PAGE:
When conducting research with human subjects, Research Ethics Board approval is necessary. Although there is no specific section for data, several sections of the REB request form require researchers to provide information on their data collection processes, data storage and data security. Here are some examples of questions with regards to research data management that researchers can expect when requesting REB approval .
Provide a sequential description of the methods and procedures to be followed to obtain data. Describe all methods that will be used.
Privacy and Confidentiality
a) Describe the degree to which the anonymity of participants and the confidentiality of data and other identifiable study materials will be assured and the specific methods to be used for this, both during the research and in the release of findings.
b) Describe the use of data identification coding systems and how and where data will be stored. Describe any potential use of the data by others.
c) Who will have access to identifiable data?
d) What will happen to the identifiable data after the study is finished?
For more information on research ethics at McGill, consult the Research Ethics Board website.
Not all data can or need to be open.
Sensitive data/propietary data include:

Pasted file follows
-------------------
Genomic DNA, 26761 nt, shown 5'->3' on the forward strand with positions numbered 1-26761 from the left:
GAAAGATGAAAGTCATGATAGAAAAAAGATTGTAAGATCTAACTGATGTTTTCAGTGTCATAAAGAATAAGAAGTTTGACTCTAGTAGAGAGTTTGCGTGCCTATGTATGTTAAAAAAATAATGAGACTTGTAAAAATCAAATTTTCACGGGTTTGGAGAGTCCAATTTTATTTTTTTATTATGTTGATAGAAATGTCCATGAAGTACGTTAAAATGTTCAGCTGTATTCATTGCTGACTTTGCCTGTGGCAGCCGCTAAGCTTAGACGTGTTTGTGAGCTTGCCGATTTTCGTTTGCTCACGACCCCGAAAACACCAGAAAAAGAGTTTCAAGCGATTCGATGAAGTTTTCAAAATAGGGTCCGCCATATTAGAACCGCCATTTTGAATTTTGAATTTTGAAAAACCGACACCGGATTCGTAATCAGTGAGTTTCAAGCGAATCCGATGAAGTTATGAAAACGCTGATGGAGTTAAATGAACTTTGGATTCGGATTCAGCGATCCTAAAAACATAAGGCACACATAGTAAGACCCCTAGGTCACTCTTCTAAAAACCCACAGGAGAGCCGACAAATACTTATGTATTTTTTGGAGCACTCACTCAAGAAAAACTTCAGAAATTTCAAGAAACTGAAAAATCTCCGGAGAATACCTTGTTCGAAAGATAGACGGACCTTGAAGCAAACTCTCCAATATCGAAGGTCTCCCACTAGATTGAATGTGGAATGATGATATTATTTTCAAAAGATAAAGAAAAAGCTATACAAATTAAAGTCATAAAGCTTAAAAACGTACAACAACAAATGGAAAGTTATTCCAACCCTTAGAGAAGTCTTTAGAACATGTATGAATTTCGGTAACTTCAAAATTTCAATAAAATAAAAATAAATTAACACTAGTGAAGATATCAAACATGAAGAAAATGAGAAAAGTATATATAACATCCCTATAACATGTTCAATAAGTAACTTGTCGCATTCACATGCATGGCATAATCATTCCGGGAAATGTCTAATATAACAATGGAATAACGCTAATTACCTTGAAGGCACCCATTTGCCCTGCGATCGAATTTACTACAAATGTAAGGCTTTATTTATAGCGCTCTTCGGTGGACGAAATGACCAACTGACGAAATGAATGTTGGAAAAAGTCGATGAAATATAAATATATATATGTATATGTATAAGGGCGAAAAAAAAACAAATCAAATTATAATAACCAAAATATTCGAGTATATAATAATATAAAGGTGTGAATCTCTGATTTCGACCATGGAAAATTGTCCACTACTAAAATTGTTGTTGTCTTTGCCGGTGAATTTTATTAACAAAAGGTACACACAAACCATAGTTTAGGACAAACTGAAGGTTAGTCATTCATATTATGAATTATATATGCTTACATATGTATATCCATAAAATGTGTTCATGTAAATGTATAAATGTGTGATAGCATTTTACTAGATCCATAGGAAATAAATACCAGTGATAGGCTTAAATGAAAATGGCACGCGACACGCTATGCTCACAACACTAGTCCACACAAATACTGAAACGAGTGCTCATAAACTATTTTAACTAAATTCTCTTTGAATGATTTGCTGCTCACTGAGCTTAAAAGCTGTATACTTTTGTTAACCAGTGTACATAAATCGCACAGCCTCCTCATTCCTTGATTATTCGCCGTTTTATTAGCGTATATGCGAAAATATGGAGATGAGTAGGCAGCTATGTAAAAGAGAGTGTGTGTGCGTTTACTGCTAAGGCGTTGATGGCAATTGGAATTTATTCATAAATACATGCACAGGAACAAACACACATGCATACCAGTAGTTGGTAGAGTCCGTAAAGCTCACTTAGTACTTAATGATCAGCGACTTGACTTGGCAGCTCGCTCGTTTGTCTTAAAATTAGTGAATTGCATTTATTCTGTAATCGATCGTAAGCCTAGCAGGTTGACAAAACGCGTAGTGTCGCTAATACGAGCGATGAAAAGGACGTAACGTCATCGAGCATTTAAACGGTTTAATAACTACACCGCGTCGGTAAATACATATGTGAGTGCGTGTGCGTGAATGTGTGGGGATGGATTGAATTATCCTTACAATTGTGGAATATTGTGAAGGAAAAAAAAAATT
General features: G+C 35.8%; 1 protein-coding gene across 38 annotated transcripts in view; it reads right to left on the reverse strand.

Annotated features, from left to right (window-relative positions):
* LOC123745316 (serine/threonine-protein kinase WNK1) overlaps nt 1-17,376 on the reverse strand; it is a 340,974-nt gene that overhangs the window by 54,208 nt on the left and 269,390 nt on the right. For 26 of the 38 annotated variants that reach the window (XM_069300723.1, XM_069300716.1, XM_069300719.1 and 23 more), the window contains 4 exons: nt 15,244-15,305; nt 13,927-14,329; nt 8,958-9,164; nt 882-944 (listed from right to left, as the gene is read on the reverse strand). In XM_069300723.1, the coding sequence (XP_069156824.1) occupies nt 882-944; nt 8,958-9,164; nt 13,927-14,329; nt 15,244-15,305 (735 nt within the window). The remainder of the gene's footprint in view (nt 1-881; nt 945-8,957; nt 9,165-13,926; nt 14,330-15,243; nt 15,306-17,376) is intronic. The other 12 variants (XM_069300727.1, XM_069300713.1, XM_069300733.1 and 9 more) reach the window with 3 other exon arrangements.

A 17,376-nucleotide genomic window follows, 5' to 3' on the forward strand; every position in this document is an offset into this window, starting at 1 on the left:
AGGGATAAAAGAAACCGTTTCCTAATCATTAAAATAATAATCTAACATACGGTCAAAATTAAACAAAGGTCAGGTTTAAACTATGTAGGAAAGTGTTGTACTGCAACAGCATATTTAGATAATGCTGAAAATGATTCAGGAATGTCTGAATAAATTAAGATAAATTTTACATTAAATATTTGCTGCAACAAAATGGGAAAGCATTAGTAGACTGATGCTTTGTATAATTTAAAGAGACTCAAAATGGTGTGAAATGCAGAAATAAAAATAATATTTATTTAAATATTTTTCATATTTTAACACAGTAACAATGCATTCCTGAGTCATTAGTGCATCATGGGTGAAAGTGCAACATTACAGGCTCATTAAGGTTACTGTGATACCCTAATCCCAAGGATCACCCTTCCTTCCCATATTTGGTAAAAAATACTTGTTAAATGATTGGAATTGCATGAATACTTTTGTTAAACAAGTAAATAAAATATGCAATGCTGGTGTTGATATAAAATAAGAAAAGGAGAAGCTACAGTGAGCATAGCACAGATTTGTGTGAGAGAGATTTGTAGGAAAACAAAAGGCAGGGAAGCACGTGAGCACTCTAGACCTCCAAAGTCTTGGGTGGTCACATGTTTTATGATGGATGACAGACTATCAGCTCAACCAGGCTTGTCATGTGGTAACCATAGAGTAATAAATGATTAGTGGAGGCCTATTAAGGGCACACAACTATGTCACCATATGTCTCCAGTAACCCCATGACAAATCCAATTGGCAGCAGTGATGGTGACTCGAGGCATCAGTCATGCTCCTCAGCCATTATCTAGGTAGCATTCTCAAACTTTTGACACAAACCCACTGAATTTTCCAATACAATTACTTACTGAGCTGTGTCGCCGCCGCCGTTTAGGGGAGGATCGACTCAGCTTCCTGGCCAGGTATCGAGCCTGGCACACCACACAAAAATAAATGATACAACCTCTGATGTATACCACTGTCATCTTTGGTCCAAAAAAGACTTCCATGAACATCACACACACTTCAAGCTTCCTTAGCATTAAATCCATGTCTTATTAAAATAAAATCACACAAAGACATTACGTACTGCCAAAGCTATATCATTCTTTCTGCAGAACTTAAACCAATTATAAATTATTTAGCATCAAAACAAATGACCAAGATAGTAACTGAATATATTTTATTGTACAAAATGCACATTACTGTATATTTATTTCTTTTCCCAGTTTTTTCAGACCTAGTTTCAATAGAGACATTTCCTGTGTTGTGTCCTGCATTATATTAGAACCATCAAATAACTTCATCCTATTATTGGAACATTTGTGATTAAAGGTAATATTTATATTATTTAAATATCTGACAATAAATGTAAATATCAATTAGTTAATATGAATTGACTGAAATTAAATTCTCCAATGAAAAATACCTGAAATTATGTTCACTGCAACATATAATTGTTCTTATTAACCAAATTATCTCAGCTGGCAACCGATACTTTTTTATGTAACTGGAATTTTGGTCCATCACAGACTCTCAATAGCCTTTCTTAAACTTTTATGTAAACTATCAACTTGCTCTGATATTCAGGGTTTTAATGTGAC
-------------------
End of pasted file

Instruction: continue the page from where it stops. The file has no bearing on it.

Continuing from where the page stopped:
Portage has released a series of documents (October 2020) as part of a toolkit for researchers working with sensitive data in the Canadian research context (see below, available in French and English).
The Data Curation Network (US-based) has also released a comprehensive Primer on Human Subjects Data Essentials
The Finnish Social Science Data Archive hosts a guide on methods for anonymizing and de-identifying human subjects data, including both qualitative and quantitative approaches
OpenAire Sensitive Data Guide (Europe)
Quick Guide to HIPAA (Stanford University)
Guidance on the HIPAA Privacy Rule, includes a definition of Protected Health Information (US Department of Health and Human Services)
Harvard's DataTags project is working on secure transfer and storage solutions for publishing sensitive data to Dataverse
Samarati, P., & Sweeney, L. (1998). Protecting privacy when disclosing information: k-anonymity and its enforcement through generalization and suppression.
Sweeney, L. (2000). Simple demographics often identify people uniquely. Health (San Francisco), 671(2000), 1-34.
For a general overview on copyright issues related to data, please see this Guide to Licensing Open Data from the Open Knowledge Foundation.
The following are typical Creative Commons license templates that are applied to data:
Not sure what license to select? Creative Commons has a neat tool to help.